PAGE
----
That's why stats show so many moving away from rural areas. Heartbreaking, but understandable. Seems to me that if wages go down in WI and unions go bust that people won't be able to afford anything. Grab one of those nice little houses while you can!

    I don't have any relative to burden with my aging, so I won't get "podded". I know a man who was raised on a large farm and has lived working outdoors his whole life, now in his late 70s. If he left his wonderful home and forest he would be dead within 6 months. There are great emotional issues to consider as well as physical.

    When I moved from a rural life to an apt many years ago, I remember having to drive to a park to listen to birds sing and wind in the trees. I thought my heart would burst. I fear that loss again.

    1. I understand your as well as your friend's dilemma of moving to surroundings less rural, but I think there's lots of 'middle', doesn't really have to be either or. There are places to live/own/rent that aren't metro, or even near the city.

      We are all, thankfully different. Mom is in the house that I was a little shaver in and doesn't want to leave, much if not most of that is emotional. Even when her physical limitations are such a huge factor, she needs to be where she is for 'health' reasons and we're not going to move her because, all things considered, she's exactly where she belongs.

      There are many others who don't belong there and hopefully they've found places that are a better fit.

      In our situation, again, everyone's is different and I more than appreciate that, we live in the midst of beauty and solitude, yet we don't often get to enjoy it as we should. I spend an hour and a half mowing once a week on some of the nicest evenings our area has to offer. I don't hate it, geez, for the first few weeks it's fun. There is absolutely nothing like that first mowing in the spring....lush heavy grass and six month-old doggie doo :)

      While it's true our area may have parks and areas of quiet that are more in abundance than some other areas, it's a very wide spread gift (part of our costs) in the Midwest. In my mind, lovely parks, gardens, flowers that experts take care of (we're not) are only a minutes away. They are 'ours' by virtue of our contributions and there for us to share. We under utilize them, all that much better for those that do.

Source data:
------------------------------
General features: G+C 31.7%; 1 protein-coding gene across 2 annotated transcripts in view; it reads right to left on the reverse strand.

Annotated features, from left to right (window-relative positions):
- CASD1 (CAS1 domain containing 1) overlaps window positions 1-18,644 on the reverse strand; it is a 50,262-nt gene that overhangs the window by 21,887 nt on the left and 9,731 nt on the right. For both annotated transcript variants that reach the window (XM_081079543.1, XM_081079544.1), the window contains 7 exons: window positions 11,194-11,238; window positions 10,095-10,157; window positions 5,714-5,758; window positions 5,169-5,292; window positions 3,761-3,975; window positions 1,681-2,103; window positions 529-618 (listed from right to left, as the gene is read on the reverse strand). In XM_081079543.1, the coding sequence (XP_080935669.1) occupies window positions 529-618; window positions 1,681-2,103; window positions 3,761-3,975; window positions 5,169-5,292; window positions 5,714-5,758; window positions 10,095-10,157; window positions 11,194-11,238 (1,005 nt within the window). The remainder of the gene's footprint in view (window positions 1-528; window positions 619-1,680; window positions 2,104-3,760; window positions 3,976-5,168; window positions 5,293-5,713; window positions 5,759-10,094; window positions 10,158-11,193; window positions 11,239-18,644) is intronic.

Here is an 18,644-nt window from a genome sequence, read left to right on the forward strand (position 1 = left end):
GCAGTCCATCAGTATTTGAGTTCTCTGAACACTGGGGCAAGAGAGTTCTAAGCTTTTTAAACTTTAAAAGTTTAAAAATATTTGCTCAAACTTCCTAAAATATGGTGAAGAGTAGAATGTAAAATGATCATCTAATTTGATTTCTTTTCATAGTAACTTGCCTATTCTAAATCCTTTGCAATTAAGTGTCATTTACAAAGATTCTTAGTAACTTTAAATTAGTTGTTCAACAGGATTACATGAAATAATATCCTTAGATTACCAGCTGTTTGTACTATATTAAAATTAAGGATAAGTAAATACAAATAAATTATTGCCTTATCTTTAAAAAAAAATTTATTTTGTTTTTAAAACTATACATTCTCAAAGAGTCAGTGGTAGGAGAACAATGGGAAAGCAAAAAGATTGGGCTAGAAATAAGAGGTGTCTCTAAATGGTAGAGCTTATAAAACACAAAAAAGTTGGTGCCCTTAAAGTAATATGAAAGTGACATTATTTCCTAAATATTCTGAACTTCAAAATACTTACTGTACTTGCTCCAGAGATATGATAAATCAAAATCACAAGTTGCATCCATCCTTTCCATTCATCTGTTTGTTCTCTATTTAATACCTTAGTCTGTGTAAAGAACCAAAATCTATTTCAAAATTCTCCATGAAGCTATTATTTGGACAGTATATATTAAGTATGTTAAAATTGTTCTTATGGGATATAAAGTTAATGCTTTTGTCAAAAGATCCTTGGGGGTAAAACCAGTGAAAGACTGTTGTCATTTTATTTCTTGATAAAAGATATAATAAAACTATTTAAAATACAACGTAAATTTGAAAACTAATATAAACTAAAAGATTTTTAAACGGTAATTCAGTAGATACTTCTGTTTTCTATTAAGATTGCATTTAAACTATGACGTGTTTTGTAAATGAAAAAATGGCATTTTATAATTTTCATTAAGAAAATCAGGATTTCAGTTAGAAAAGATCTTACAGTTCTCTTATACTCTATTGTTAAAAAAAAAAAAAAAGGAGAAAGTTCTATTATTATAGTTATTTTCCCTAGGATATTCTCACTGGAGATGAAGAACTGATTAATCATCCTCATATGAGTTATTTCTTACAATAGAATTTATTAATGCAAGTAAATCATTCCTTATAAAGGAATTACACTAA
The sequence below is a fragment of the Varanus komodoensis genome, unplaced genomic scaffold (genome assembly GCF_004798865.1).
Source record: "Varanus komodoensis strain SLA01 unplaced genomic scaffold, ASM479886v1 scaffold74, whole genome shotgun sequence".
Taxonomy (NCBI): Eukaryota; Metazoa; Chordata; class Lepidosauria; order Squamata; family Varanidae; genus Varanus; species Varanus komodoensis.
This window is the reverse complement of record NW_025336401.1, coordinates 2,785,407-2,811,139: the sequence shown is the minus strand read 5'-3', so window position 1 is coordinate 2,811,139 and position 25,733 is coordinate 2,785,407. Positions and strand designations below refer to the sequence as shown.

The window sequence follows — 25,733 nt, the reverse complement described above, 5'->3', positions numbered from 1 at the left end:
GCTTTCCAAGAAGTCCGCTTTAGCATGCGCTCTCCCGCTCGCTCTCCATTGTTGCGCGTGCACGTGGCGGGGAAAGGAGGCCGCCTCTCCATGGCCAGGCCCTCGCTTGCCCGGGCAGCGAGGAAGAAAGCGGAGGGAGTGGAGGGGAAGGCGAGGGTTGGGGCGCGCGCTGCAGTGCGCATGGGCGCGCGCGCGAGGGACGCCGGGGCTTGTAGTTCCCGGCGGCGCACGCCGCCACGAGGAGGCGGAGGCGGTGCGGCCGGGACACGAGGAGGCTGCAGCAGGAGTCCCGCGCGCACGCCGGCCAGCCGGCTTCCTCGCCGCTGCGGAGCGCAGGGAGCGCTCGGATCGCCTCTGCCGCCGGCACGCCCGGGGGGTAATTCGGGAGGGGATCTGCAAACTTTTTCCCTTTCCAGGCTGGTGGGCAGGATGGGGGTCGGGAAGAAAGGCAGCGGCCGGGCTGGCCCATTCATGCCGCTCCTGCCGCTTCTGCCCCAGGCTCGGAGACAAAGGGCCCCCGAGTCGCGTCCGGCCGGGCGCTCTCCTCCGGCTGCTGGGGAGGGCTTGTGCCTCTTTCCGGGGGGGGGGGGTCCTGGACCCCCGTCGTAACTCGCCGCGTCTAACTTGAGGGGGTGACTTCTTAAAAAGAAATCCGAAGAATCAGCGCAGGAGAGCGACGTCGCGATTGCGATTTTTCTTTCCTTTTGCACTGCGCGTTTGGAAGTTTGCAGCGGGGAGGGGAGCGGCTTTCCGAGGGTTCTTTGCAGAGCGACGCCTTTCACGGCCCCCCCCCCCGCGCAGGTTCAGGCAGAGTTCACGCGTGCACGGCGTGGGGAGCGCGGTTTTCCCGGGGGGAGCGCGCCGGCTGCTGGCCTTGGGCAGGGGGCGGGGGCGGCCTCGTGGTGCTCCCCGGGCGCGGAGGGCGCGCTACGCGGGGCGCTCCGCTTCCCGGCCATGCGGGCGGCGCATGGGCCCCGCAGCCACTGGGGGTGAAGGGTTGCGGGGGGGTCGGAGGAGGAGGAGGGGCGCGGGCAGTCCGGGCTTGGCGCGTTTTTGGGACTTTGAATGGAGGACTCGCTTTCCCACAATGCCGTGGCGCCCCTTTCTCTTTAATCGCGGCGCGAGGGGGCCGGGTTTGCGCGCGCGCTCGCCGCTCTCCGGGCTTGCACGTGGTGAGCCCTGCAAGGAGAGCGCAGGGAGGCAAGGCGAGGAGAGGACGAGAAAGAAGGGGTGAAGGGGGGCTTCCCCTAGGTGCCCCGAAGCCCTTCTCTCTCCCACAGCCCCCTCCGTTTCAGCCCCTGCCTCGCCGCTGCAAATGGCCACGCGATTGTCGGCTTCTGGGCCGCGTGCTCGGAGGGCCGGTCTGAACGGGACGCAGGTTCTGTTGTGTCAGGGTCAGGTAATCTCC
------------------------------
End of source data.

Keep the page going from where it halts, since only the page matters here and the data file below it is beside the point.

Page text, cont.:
Pets, garden hobbies, building projects, the list is long; all of those things that make our places of abode special should stay that way if we can possibly have them. Time spent on them should accurately reflect our enjoyment and priority level; some amount of nice return for effort put in.

      I don't mean to criticize or poke at anyone else's choices, but feel comfortable poking at mine once in awhile to maintain some perspective. Some habits are really good, some might just hold me back and I'd like to keep them in check.

      Enough, I'm out of words and was probably out of ideas long ago. I just finished a very heavily fortified pot, kettle, wok?? of fried rice and now I need to go out to the shop and see if the Helix is ready for its annual check up. My guess it will more than willing to get inside where it's warm and say "ahhhhh".

  4. Good post Coop.

    I am usually amazed at the size of houses whether in new subdivisions or riding through rural areas on the bikes.

    We bought our home 6.5 years ago. We told our realtors we wanted a tiny house on a larger lot. They managed to find us a 912 sq ft house on a 1/5 of an acre in the city. Sure it needed work but it was hard to find one this small. As we've renovated we've though to keep the costs down,, but quality higher on what we've done. We've gutted the one bathroom and gutted the kitchen and moved some walls to make things more function but have had to be cautious of cost in case we decide to sell it, we can't overprice a 912 sq ft house.

    My boss and his wife just built a house a few years ago 3000 sq ft for just the two of them. The PI we use at work has the same size for just he and his wife too - no kids.

    I peruse local real estate listings some times just for chuckles and I am always surprised when they list a 1500 sq ft house as a "small cabin". Sad that a house that large is considered small.

    All a matter of perspective I guess.

  5. Thanks Brandy, it's so common that many of us have pursued a bigger, more expansive home and when we finally get there, we might not need it or really know what to do with it any longer. One of my friends in her 60's, lamenting the care that their large home requires, has quipped "we should just live in a camper". She doesn't mean it but it can make a nice dream to escape in sometimes.

    We're at a point that our house could really use some updating. It seems prudent that we use real caution about what we choose to do. For a long time, "it's an investment" worked but I'm scared that,, as you mention, we could easily price our place out of the market. We just might not make it back.